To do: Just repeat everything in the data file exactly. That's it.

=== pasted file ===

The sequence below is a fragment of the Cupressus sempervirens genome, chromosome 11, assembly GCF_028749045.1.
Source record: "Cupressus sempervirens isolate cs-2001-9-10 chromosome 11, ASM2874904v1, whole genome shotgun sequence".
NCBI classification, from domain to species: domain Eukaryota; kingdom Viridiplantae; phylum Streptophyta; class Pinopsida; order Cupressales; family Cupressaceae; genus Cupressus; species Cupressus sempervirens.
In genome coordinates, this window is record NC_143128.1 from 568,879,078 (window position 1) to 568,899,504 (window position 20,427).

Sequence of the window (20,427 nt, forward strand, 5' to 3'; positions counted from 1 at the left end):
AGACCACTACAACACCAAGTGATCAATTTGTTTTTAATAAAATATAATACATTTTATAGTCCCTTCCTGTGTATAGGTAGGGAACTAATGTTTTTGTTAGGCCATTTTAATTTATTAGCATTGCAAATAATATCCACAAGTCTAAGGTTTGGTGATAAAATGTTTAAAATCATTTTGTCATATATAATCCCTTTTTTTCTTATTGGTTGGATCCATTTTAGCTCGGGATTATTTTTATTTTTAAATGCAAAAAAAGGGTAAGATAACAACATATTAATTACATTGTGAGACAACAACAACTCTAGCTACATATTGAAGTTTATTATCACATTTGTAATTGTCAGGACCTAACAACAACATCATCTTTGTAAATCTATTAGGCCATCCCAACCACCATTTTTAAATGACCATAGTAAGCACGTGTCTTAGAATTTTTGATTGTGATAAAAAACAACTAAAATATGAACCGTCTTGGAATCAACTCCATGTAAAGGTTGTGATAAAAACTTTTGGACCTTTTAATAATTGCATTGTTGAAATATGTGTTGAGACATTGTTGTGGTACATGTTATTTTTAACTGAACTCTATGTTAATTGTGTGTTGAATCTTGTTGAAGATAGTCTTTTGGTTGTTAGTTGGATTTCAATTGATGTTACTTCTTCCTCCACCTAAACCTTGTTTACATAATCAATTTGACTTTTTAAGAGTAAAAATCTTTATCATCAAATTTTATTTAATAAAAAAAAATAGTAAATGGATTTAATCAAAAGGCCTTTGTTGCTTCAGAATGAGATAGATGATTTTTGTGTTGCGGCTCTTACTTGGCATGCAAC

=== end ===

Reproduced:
The sequence below is a fragment of the Cupressus sempervirens genome, chromosome 11, assembly GCF_028749045.1.
Source record: "Cupressus sempervirens isolate cs-2001-9-10 chromosome 11, ASM2874904v1, whole genome shotgun sequence".
NCBI classification, from domain to species: domain Eukaryota; kingdom Viridiplantae; phylum Streptophyta; class Pinopsida; order Cupressales; family Cupressaceae; genus Cupressus; species Cupressus sempervirens.
In genome coordinates, this window is record NC_143128.1 from 568,879,078 (window position 1) to 568,899,504 (window position 20,427).

Sequence of the window (20,427 nt, forward strand, 5' to 3'; positions counted from 1 at the left end):
AGACCACTACAACACCAAGTGATCAATTTGTTTTTAATAAAATATAATACATTTTATAGTCCCTTCCTGTGTATAGGTAGGGAACTAATGTTTTTGTTAGGCCATTTTAATTTATTAGCATTGCAAATAATATCCACAAGTCTAAGGTTTGGTGATAAAATGTTTAAAATCATTTTGTCATATATAATCCCTTTTTTTCTTATTGGTTGGATCCATTTTAGCTCGGGATTATTTTTATTTTTAAATGCAAAAAAAGGGTAAGATAACAACATATTAATTACATTGTGAGACAACAACAACTCTAGCTACATATTGAAGTTTATTATCACATTTGTAATTGTCAGGACCTAACAACAACATCATCTTTGTAAATCTATTAGGCCATCCCAACCACCATTTTTAAATGACCATAGTAAGCACGTGTCTTAGAATTTTTGATTGTGATAAAAAACAACTAAAATATGAACCGTCTTGGAATCAACTCCATGTAAAGGTTGTGATAAAAACTTTTGGACCTTTTAATAATTGCATTGTTGAAATATGTGTTGAGACATTGTTGTGGTACATGTTATTTTTAACTGAACTCTATGTTAATTGTGTGTTGAATCTTGTTGAAGATAGTCTTTTGGTTGTTAGTTGGATTTCAATTGATGTTACTTCTTCCTCCACCTAAACCTTGTTTACATAATCAATTTGACTTTTTAAGAGTAAAAATCTTTATCATCAAATTTTATTTAATAAAAAAAAATAGTAAATGGATTTAATCAAAAGGCCTTTGTTGCTTCAGAATGAGATAGATGATTTTTGTGTTGCGGCTCTTACTTGGCATGCAAC